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Bad Santas

A writer joins 95 Nicks who suit up and stumble through Richmond.


A group of Virginia Tech fraternity brothers started the crawl in 1994 (or maybe '95) with 16 participants (or maybe 12). They'd heard about a bunch of folks donning Santa suits and pub-crawling through the streets of Baltimore (or maybe it was Annapolis). You get the point: The lore and legend of the event is somewhat blurry among the revelers' fleeting moments of lucidity.

While the history is hazy, the hype has only grown. "It's spreading like fight club," says Brad Jones, the one Santa who's attended every year. Now the crawl draws from 80 to 100 partiers.

Most of the fun is harmless, Jones says. A few years ago, one Santa got lost, and ended up passing out on the couch in the wrong house. But the woman intruded upon didn't call the cops — she gave him cookies. Sometimes a Santa suit can be a "get out of jail free" card.

I decided to get in on the fun.

There are two ways to go when buying a Santa suit: expensive or cheap. I chose the latter, opting for $30 discount number. The pants and suit were thinner than gas-station toilet paper, yet they managed to lock in every drop of sweat. The beard's elastic drawstring eased its way into the side of my ear. And the black, faux-plastic boot leggings clashed badly with my brown sneakers and exposed white gym socks. It turns out the half-life of a cheap Santa suit in a smoky bar is about five minutes. Soon I was in need of a North Pole makeover.

Others went over the top, including veteran crawler Billy Rose, whose suit was glowing from dozens of lights. He had hidden 10 C batteries somewhere in the costume. "But I need to change them at 11:30," he said. Some Santas had added plush reindeer antlers and leopard-skin suits. And a couple of women opted for homemade "naughty" and "nice" novelty Ts.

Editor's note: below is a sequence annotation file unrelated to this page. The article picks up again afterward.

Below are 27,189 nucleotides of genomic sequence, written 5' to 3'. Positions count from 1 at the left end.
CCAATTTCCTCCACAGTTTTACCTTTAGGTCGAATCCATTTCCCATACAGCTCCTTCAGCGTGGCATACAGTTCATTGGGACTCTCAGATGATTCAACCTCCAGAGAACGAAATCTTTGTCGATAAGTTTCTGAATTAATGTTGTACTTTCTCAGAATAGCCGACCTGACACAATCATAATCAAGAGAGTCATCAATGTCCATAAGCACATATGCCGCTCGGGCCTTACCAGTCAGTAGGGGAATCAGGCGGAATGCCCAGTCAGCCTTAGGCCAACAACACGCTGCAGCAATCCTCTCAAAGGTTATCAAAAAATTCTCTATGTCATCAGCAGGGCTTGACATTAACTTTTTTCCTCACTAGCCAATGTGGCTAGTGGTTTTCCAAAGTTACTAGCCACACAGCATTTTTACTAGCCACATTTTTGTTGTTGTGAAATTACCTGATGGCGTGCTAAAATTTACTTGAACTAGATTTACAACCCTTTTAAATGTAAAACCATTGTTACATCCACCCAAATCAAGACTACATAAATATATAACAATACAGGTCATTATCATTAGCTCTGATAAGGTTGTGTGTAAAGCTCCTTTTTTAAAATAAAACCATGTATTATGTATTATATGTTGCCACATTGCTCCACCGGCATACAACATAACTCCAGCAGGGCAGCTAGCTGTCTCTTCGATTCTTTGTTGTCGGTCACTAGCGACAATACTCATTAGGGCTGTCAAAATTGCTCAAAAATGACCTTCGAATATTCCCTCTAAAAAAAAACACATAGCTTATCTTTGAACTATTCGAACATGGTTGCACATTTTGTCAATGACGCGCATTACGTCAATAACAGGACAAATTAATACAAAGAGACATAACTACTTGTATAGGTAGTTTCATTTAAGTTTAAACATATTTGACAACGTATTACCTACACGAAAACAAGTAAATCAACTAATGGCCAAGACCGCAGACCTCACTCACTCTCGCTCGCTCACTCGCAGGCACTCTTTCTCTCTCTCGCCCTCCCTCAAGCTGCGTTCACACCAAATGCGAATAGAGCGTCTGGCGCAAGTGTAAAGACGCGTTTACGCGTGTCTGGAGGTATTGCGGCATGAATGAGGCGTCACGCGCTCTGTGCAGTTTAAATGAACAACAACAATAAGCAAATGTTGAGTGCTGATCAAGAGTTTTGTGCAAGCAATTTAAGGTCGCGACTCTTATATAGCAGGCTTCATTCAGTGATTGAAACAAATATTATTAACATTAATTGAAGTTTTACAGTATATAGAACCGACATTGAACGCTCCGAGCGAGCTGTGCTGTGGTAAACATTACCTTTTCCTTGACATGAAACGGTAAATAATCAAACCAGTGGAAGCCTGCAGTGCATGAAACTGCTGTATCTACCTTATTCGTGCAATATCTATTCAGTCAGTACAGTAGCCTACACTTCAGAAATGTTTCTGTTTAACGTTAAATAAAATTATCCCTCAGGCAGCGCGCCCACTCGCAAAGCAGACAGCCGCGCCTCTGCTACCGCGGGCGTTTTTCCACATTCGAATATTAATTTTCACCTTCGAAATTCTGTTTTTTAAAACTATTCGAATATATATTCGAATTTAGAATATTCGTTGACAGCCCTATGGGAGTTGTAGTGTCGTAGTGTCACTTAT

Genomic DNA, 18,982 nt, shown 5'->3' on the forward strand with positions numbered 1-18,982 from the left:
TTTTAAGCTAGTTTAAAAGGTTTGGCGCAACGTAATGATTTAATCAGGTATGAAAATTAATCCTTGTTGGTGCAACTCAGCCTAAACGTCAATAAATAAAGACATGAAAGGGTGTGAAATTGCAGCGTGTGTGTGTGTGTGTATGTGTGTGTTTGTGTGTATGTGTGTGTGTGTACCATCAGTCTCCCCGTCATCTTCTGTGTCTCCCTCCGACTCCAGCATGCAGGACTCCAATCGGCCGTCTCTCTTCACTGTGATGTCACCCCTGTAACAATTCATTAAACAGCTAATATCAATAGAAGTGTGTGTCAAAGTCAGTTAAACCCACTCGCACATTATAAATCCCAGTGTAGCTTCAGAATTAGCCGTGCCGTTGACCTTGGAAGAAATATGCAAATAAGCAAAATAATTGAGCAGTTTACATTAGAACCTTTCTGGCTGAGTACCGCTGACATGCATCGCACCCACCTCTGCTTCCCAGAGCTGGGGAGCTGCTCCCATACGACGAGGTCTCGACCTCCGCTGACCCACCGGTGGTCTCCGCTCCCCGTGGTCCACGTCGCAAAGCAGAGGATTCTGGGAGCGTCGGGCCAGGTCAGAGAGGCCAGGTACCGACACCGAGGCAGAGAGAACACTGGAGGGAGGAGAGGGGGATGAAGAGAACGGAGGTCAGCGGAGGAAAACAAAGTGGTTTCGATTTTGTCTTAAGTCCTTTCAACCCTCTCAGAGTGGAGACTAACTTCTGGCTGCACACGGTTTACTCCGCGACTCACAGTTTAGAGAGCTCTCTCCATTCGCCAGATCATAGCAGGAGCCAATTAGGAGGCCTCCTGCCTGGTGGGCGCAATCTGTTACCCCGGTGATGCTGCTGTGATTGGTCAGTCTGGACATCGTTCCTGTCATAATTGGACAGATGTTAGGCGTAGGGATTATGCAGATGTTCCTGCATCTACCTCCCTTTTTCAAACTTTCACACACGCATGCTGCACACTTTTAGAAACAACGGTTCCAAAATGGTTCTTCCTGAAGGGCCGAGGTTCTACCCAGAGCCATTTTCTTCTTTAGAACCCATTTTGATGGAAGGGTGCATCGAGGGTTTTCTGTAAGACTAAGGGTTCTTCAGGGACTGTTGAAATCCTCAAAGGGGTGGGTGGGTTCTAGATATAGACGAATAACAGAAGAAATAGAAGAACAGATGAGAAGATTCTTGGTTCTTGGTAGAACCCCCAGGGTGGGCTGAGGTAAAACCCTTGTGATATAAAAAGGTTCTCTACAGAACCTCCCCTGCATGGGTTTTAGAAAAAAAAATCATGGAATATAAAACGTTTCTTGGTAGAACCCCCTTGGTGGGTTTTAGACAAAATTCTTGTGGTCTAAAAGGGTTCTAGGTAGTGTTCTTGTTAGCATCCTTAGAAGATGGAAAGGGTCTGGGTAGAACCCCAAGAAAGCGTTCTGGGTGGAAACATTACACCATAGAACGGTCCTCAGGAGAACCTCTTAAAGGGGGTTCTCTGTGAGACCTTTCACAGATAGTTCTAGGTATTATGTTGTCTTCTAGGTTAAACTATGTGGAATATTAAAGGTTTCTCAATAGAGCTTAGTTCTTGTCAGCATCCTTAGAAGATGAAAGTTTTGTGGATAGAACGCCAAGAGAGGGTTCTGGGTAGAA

We met at 7 p.m. at Bandito's in the Fan. It started as a frenzy of un-Santalike behavior: drinking, smoking and taco-eating. And don't forget gambling — one Kris Kringle used my phone's Internet browser to check his four-team college hoops parlay bet. (He lost.) A bus arrived at 9:30 to take us to Shockoe Bottom. By now, many of the Santas' faces had blushed to a rosy red. We sang carols, took a deep breath and prepared to take over a dance floor.

I can only imagine what Tiki Bob's patrons thought when 95 Santas, reindeer and Santa's helpers crashed through the door, a blur of red and white. Most of us took off for the bathroom while the rest bellied up to the bar. Minutes later, Santas were spotted gyrating on the dance floor and offering pelvic-thrust moves on top of the bar. I too decided to climb onto the bar to get jiggy with it — an idea that seemed like a good one until my less than graceful dismount sent a shot of pain through my ribs and assured me of an ugly morning-after bruise.

The suit turned out to be a red badge of courage when mixing and mingling. After all, how can you turn down Santa as a dance partner?

After Tiki Bob's, it was a free-for-all. I followed a gaggle of Santas to Richbrau (the grinch at the door made us remove our hats), Buddies, Metro Grill and returned home in time to order pizza.

Is Stumbling Santas a new holiday tradition or just an excuse to tie one on? Probably both, but it's more fun than jockeying for a parking spot at the mall or sticking stamps on countless envelopes. But if you're gonna suit up, just make sure you ask Santa for some aspirin. S

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